The Women's March was an incredible hands-on learning experience.
The Lovers & Fighters of America is a weekly column here at Ravishly featuring behind-the-scenes stories of inspirational people taking a stance against hate.
Saturday, January 21, 2017, is a day for the history books. In fact, political scientists, in the process of collecting data, are saying the 2017 Women’s March may very well be the largest day of demonstrations in U.S. history.
Washington Women’s March (WWM) co-founder Evvie Harmon said: “Let’s get out. Let’s roar. Let’s be loud and let’s not go away.” And that is exactly what an estimated 3.3 million people from across the nation did.
Sporting symbolic hats, and holding creatively-worded signs, women, children, and men from all walks of life gathered in more than 500 cities across the United States. And together, they roared; their message (according to march coordinators) was one of equality for all groups — especially women, LGBT folks, people of color, immigrants, and those with disabilities.
Dallas resident Ellie Cook and her two daughters, Olivia, 17, and Brooklyn, 4, flew to Washington to take part in the Women’s March. Ellie’s original intention with the Washington trip had been to take her daughters to celebrate the inauguration of Hillary Clinton. But, as we know, a celebration was not in the cards. That meant Ellie was even more determined to take her girls to the nation's capital. She told Ravishly, “While I had hoped and believed that I would be bringing my daughters to D.C. to celebrate the inauguration of our nation's first woman president, I felt it was even more important to bring them to learn and practice speaking out and making their voices heard in the face of injustices.”
Ellie works in the field of education and is in-tune with the concept that children learn through hands-on experiences. She hopes taking part in the march will positively impact — and inspire — her daughters. She said, “I want them to feel that energy for themselves — what it feels like to be part of the movement. It's something that they need to experience to understand. My hope is that they internalize the feeling of power that comes from belonging to something bigger than you, and then use that power to fuel the injustices they choose to confront as individuals.”
We touched base with Ellie and her girls the week before the march. Brooklyn shared with us that she hoped to send a message to Donald Trump during her time in D.C. She told Ravishly how she feels about Trump. “He has an ugly heart,” she said. But, Brooklyn was hopeful Trump would change his ways once he heard the messages shared by the demonstrators. “I hope he makes brown people feel like they're treated nicely...”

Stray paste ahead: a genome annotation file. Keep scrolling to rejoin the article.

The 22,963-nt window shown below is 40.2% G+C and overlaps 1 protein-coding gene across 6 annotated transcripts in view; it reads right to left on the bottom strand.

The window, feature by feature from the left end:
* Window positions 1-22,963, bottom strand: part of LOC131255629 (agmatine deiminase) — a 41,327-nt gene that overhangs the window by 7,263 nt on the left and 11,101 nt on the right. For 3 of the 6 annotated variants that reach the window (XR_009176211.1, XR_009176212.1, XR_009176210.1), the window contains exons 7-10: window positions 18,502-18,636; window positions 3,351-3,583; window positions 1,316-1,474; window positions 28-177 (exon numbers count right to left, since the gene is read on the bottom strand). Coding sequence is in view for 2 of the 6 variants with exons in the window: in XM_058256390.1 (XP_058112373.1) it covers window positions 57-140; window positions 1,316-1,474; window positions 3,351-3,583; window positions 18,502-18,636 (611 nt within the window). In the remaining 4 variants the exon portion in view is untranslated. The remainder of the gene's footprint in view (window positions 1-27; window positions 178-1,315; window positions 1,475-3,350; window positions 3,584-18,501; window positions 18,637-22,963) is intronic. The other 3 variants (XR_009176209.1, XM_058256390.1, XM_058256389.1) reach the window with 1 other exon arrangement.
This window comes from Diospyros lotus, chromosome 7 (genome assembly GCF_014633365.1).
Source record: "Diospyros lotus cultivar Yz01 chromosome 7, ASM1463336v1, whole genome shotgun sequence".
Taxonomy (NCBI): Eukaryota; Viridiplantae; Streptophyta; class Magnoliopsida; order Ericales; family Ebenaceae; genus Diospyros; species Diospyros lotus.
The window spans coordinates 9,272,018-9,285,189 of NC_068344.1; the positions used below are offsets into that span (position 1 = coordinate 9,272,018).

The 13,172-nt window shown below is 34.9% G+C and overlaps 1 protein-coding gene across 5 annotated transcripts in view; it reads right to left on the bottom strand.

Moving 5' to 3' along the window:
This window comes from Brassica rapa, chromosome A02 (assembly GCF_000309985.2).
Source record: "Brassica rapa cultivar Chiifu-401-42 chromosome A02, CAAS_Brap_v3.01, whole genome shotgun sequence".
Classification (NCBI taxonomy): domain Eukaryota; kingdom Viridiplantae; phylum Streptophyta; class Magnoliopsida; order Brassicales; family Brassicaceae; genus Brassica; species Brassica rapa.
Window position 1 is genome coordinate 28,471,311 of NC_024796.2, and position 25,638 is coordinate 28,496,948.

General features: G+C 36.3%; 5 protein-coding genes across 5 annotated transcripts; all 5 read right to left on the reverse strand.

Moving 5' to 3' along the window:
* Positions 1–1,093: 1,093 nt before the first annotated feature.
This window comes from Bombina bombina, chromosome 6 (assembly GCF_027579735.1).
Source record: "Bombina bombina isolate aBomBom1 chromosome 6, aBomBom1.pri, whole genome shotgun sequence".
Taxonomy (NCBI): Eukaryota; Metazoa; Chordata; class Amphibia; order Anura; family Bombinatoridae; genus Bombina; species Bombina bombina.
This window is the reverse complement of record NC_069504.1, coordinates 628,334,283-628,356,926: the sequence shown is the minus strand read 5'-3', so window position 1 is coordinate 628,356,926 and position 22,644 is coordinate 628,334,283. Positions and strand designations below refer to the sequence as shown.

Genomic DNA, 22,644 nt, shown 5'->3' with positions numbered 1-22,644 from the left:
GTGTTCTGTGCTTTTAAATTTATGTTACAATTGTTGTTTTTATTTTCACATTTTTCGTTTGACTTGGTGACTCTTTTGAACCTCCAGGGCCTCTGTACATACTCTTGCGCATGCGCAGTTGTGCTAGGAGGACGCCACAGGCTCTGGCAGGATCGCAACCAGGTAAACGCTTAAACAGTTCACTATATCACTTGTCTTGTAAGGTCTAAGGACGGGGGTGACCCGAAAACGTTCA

Ellie was clear in her reasons for taking her daughters to march. “If America is truly to become equal for all, it is going to take actions of resistance in the coming years. I guess the Women's March is a lesson for the girls in one way to take action. My hope is that my daughters grow to be comfortable in action and activism, and always feel like their voice deserves to be heard.”
A few days following the march, Ellie and her girls arrived back in Dallas. Still digesting their individual experiences, they got in touch with Ravishly to share their personal reflections about the WWM. When asked to share some of the highlights, Olivia said, “The biggest highlight of the march was most definitely the atmosphere. The massive amounts of people with similar values and beliefs peacefully protesting was inspiring.”
She also had hopes that the large turnout would send a strong message to political representatives. “Celebrities, activists, everyday people, and children all came together to voice opinions on women's rights, the environment, racism, and many other issues all around the world. If that doesn't stand out to political representatives, then I'm not sure what will.”
Brooklyn, too, shared her personal thoughts about the weekend in D.C. “I liked scaring Donald Trump. We get in a big group, and we scared him away by holding signs and telling him about women.” The impact was clearly positive for the 4-year-old Moana fan, who describes the WWM as “the best time of my life.”
Back home in Dallas, Ellie feels good about her decision to march together with her daughters. “I am so glad I went, and that I brought the girls, too. It was a very powerful feeling to be part of the crowd that day, and it felt great to reinforce to the girls that there are so many people who share our values and beliefs, even if the person sitting in the Oval Office at the moment doesn't.”
Ellie, Olivia, and Brooklyn took a stance against hate, alongside their fellow lovers and fighters, in Washington D.C. (and around the world) on January 21, 2017. Who knows, maybe someday one of Ellie’s girls will become America’s first female president! Let’s hope they continue to stand up for equality for all. In the meantime, we are proud to honor them (and all those who peacefully “roared”) as this week’s inspirational Lovers & Fighters in America.
If you know any inspirational Lovers & Fighters whom you’d like to see featured on Ravishly, send a message to Shannon Day, via Facebook.
Lovers & Fighters say "hell no" to racism, sexism, bigotry, and xenophobia. These men, women, and children are saying "heck yes" to equality, human decency, and love. From bold acts of advocacy to simple moments of goodness, these everyday people remind us of what it truly means to be American.
These lovers and fighters are resistant in the face of intolerance. They are bold in the presence of judgment. They are determined to join forces (or to stand proudly alone) to ensure their message is heard: #LoveTrumpsHate.